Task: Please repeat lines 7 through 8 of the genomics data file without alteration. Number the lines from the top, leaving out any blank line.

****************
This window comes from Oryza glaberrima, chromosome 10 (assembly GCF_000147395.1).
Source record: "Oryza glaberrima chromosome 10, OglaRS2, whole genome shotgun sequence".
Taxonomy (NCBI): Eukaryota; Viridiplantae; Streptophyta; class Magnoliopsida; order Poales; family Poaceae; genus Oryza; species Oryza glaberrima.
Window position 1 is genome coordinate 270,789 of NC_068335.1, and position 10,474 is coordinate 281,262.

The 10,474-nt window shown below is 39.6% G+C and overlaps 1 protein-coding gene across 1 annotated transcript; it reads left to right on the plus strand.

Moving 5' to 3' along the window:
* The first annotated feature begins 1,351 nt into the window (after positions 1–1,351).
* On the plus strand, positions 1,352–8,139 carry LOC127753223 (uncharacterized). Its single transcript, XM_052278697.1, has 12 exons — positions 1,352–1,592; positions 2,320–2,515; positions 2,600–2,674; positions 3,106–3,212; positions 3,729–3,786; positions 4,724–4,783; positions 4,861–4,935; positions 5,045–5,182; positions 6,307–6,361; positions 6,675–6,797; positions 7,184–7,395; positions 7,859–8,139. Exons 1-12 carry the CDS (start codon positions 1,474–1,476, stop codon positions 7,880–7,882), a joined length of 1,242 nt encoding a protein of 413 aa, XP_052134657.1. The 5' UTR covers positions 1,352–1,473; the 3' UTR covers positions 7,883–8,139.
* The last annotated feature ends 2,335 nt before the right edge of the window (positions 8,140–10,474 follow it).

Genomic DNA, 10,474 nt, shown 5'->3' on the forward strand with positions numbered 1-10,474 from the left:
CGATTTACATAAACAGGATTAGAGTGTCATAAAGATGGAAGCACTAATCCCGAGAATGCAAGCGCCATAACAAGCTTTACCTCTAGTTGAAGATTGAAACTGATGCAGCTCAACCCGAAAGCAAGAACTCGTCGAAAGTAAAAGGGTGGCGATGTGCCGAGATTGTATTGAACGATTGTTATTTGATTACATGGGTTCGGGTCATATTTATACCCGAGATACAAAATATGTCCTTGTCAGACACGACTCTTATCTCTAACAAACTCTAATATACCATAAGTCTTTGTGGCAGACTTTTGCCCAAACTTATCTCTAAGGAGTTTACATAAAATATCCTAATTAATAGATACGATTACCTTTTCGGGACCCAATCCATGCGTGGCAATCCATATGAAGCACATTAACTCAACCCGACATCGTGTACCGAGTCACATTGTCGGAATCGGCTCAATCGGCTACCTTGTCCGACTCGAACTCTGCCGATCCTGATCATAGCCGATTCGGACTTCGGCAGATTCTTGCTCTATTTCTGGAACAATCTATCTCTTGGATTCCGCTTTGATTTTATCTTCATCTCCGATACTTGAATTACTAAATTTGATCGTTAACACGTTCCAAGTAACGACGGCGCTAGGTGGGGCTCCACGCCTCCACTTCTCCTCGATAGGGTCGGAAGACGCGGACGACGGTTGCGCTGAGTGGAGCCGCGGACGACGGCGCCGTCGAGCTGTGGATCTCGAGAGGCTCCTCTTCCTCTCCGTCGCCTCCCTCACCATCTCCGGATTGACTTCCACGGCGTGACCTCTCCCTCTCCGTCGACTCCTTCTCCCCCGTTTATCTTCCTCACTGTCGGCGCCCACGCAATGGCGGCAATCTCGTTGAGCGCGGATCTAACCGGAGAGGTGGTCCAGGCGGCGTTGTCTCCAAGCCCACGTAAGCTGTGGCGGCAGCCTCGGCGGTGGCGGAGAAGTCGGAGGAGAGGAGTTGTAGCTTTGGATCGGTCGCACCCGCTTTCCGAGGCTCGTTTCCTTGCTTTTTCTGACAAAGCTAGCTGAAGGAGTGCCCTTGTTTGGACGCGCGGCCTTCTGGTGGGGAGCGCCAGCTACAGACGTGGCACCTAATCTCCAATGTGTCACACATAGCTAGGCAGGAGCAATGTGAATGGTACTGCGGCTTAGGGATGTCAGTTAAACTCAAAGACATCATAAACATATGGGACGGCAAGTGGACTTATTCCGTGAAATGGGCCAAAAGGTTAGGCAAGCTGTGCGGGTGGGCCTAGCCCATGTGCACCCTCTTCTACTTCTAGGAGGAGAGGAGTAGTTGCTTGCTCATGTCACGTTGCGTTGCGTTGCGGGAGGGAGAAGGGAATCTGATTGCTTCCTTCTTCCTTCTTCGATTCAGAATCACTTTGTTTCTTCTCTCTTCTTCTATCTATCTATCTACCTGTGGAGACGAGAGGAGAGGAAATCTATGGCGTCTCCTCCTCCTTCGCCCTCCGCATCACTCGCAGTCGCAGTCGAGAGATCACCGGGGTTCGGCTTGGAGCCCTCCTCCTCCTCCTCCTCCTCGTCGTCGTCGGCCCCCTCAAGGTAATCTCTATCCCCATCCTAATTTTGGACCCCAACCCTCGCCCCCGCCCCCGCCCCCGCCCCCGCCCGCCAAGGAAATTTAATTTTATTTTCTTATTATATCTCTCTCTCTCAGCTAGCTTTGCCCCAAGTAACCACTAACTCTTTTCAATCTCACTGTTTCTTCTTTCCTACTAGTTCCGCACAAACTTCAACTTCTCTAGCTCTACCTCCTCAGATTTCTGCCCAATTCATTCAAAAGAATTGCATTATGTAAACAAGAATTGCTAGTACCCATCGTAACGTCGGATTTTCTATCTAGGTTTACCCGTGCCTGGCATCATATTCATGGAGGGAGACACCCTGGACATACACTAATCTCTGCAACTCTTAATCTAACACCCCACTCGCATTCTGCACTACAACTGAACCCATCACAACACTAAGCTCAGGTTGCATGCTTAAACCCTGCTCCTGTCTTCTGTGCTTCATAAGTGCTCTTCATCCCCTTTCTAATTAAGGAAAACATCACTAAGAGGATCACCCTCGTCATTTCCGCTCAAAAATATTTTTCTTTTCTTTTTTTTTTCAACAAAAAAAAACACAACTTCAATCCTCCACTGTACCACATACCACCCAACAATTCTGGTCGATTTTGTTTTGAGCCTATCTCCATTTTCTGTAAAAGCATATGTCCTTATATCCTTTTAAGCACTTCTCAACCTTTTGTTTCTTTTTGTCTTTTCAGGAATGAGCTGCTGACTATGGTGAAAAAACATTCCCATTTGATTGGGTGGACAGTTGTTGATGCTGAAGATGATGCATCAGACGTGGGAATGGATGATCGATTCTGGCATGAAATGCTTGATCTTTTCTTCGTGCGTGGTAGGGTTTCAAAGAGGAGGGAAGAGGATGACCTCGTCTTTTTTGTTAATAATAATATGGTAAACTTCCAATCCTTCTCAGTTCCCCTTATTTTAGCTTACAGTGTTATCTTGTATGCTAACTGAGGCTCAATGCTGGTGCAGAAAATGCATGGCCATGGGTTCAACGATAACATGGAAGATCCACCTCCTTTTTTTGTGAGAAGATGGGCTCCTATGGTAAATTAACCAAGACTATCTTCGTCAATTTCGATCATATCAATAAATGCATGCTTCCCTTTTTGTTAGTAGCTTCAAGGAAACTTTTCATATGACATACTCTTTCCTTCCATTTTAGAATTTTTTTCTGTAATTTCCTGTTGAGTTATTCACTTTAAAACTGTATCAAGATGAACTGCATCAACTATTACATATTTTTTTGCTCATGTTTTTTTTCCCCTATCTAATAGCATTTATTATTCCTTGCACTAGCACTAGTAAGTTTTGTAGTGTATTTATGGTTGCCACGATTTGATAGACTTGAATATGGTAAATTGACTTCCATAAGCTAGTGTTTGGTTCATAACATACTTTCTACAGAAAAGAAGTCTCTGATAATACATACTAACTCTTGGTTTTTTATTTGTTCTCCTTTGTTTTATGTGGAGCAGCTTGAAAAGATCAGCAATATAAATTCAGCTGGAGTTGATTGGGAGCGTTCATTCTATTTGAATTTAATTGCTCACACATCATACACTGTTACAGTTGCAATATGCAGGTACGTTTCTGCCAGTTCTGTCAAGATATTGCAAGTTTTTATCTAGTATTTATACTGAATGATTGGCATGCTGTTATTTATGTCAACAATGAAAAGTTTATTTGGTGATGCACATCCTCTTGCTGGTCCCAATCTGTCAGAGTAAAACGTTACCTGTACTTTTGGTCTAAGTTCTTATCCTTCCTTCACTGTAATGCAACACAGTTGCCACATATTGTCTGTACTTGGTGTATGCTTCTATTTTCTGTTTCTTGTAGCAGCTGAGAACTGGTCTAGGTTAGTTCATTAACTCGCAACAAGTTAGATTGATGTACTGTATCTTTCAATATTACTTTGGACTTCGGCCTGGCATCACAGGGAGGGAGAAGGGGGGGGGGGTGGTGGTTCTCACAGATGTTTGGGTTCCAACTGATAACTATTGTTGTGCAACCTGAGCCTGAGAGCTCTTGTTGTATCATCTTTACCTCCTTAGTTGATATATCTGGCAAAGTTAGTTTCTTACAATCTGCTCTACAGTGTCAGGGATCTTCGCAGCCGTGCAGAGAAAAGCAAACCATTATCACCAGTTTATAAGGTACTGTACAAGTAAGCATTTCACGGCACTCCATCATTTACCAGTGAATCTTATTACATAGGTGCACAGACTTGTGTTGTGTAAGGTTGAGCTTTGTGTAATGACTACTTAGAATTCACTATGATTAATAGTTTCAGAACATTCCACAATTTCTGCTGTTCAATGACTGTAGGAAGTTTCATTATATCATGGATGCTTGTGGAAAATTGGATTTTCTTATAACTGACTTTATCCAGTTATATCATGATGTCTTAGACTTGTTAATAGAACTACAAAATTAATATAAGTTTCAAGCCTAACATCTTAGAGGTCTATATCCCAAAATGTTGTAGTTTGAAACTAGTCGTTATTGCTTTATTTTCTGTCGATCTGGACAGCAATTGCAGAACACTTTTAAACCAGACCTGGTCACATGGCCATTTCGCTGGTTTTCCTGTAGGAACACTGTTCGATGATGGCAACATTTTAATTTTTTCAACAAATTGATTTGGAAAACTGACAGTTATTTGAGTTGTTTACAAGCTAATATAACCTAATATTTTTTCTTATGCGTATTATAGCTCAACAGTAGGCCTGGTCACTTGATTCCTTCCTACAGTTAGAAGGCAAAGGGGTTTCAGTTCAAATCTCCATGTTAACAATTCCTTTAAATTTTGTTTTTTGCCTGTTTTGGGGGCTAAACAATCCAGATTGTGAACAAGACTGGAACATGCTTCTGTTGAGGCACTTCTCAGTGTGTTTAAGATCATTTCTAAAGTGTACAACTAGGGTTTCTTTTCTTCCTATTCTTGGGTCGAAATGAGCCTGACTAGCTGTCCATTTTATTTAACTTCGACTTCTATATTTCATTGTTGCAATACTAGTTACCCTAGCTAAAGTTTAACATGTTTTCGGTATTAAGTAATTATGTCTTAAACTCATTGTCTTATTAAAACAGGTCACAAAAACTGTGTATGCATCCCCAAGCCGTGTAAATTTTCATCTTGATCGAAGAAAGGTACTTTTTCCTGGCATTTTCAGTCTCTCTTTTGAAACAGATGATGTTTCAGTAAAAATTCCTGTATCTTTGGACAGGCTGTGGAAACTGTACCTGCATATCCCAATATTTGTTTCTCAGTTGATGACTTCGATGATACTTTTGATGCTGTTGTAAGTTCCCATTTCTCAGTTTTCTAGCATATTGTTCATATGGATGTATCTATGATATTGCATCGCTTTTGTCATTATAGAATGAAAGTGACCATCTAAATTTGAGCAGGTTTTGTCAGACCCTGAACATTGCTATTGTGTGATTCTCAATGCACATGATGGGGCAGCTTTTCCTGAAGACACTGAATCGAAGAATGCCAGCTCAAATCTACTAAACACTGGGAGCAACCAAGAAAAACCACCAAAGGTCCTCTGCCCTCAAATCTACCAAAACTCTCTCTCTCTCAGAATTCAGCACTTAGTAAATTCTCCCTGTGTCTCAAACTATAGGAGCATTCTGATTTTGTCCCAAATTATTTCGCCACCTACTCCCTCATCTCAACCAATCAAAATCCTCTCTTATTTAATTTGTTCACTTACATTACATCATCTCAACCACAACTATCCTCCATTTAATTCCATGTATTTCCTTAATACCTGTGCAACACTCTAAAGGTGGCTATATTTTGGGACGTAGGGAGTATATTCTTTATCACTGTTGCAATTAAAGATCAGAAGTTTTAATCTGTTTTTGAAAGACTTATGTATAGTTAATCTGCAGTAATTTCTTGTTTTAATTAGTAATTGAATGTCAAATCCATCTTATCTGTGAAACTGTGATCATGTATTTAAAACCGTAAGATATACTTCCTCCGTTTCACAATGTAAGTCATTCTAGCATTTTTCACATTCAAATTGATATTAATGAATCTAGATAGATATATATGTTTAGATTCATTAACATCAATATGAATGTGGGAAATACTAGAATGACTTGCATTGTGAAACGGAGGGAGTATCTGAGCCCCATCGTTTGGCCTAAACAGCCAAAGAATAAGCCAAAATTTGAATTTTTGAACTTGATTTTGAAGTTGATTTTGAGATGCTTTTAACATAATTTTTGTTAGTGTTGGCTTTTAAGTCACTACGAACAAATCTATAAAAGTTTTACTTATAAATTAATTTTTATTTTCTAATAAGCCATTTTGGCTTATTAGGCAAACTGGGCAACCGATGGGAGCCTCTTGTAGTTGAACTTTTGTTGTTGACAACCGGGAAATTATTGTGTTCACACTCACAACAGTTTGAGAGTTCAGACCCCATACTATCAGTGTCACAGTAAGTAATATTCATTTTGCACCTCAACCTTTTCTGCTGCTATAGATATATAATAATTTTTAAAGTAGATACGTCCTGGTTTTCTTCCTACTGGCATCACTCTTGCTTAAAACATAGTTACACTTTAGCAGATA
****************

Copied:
* The first annotated feature begins 1,351 nt into the window (after positions 1–1,351).
* On the plus strand, positions 1,352–8,139 carry LOC127753223 (uncharacterized). Its single transcript, XM_052278697.1, has 12 exons — positions 1,352–1,592; positions 2,320–2,515; positions 2,600–2,674; positions 3,106–3,212; positions 3,729–3,786; positions 4,724–4,783; positions 4,861–4,935; positions 5,045–5,182; positions 6,307–6,361; positions 6,675–6,797; positions 7,184–7,395; positions 7,859–8,139. Exons 1-12 carry the CDS (start codon positions 1,474–1,476, stop codon positions 7,880–7,882), a joined length of 1,242 nt encoding a protein of 413 aa, XP_052134657.1. The 5' UTR covers positions 1,352–1,473; the 3' UTR covers positions 7,883–8,139.